(b. 1518, Venezia, d. 1594, Venezia)

The Last Judgment

Oil on canvas, 1450 x 590 cm
Madonna dell'Orto, Venice

In the years when Veronese was producing his monumental banqueting scenes, Tintoretto also painted some large scale works: the Adoration of the Golden Calf and the Last Judgment in the presbytery of Madonna dell'Orto are both almost fifteen meters high. The difference between the painters is evident. Veronese's works are brilliantly variegated, but Tintoretto deliberately dispenses with harmony and composure. Instead he favours a glaring, sultry light, in which the tense postures of the figures and the strained perspective are used for expressive effect.

Tintoretto's Last Judgment is a systematic summary of Titian's and Michelangelo's great models in a judgment that resembles a flood. The height of the painting and a skilful manipulation of the point of view enable the artist to create the illusion that the slanting cosmic deluge is pouring over to the viewer.

Iconographically, this is probably Tintoretto's most complex painting, and it has still not been fully interpreted. The artist shows the Last Judgment as a raging elemental event of cosmic dimensions. If, as is often claimed, Tintoretto ever strove to achieve a synthesis of Titian and Michelangelo, then it was here, where he combines the composition of the Gloria of 1553 for Charles V with the monumentality of the wall painting of the Sistine Chapel. As in late medieval northern panel painting, Christ is shown as judge of the world, with the lily of mercy and the sword of righteousness, while the Virgin Mary and John the Baptist intercede for resurrected mankind. A particularly unusual feature is the depiction of The Last Judgment as a catastrophe involving flooding.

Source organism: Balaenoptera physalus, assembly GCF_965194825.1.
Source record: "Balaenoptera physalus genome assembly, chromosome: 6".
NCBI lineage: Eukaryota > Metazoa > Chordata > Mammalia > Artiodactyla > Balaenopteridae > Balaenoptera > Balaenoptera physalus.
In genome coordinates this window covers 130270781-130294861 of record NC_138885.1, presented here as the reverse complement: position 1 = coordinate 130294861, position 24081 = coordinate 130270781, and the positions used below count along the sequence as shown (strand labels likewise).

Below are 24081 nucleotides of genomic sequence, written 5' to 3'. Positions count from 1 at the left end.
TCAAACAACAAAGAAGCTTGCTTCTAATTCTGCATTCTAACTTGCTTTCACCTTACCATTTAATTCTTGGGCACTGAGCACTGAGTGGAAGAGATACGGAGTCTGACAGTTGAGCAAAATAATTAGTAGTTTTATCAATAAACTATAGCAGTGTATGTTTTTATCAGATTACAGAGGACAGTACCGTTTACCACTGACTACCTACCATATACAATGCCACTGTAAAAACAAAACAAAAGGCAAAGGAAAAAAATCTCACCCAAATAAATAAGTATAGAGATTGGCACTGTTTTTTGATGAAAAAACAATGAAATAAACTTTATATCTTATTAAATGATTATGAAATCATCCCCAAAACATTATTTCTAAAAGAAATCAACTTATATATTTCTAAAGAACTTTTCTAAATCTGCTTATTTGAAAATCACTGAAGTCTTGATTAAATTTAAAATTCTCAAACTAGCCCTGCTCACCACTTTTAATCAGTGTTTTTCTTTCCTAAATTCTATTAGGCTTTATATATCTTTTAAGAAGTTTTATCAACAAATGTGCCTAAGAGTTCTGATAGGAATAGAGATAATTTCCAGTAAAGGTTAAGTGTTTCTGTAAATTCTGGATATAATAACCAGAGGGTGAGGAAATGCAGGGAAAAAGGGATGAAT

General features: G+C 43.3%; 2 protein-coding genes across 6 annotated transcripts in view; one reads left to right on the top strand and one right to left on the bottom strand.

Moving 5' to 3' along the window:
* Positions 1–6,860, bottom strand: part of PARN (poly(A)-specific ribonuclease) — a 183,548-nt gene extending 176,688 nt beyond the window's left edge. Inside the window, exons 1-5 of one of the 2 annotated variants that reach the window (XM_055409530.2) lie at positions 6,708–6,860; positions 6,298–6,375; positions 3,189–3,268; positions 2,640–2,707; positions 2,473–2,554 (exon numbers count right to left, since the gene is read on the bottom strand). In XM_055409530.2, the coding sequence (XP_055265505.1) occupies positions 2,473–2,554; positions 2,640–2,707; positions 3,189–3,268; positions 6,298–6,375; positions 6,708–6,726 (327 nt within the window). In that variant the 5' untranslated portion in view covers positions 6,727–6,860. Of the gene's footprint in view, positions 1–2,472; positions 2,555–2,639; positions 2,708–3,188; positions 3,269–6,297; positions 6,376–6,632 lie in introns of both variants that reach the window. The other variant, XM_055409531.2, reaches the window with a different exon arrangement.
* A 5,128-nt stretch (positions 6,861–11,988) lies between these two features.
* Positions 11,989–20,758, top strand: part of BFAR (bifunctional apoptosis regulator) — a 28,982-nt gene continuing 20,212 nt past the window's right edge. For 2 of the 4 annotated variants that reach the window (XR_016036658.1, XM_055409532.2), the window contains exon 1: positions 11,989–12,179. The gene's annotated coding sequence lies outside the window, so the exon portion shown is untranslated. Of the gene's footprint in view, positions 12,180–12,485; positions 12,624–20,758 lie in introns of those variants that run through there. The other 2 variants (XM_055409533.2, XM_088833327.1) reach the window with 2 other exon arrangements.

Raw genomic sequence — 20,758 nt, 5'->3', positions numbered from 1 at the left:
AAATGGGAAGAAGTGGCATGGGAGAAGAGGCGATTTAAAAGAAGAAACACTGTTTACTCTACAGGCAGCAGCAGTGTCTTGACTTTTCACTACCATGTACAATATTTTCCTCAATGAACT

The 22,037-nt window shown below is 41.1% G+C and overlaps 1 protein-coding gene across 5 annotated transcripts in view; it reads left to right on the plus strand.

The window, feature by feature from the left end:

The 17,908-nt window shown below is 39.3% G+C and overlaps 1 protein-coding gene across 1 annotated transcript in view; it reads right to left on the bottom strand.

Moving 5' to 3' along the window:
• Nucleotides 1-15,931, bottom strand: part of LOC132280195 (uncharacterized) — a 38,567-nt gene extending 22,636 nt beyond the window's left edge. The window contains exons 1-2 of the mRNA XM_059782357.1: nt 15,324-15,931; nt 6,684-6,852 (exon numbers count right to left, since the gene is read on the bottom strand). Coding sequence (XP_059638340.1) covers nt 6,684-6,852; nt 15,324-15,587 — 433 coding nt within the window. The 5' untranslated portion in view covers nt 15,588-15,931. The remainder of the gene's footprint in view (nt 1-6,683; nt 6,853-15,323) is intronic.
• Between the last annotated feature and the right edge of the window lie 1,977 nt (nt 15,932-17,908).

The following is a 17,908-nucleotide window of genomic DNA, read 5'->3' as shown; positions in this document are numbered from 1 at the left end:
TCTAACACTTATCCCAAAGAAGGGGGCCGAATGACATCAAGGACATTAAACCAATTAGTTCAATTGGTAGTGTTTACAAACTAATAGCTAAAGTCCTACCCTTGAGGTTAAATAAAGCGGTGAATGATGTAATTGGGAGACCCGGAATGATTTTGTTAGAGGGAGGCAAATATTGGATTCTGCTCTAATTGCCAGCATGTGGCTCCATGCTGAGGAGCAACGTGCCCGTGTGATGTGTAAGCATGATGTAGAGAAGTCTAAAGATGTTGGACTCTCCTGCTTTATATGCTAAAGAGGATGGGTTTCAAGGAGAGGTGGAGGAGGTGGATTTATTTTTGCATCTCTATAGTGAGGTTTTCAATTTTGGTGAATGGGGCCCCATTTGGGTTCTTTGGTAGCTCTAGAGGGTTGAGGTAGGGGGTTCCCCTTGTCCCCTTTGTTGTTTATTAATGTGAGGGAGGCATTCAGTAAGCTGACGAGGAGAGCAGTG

© Web Gallery of Art, created by Emil Krén and Daniel Marx.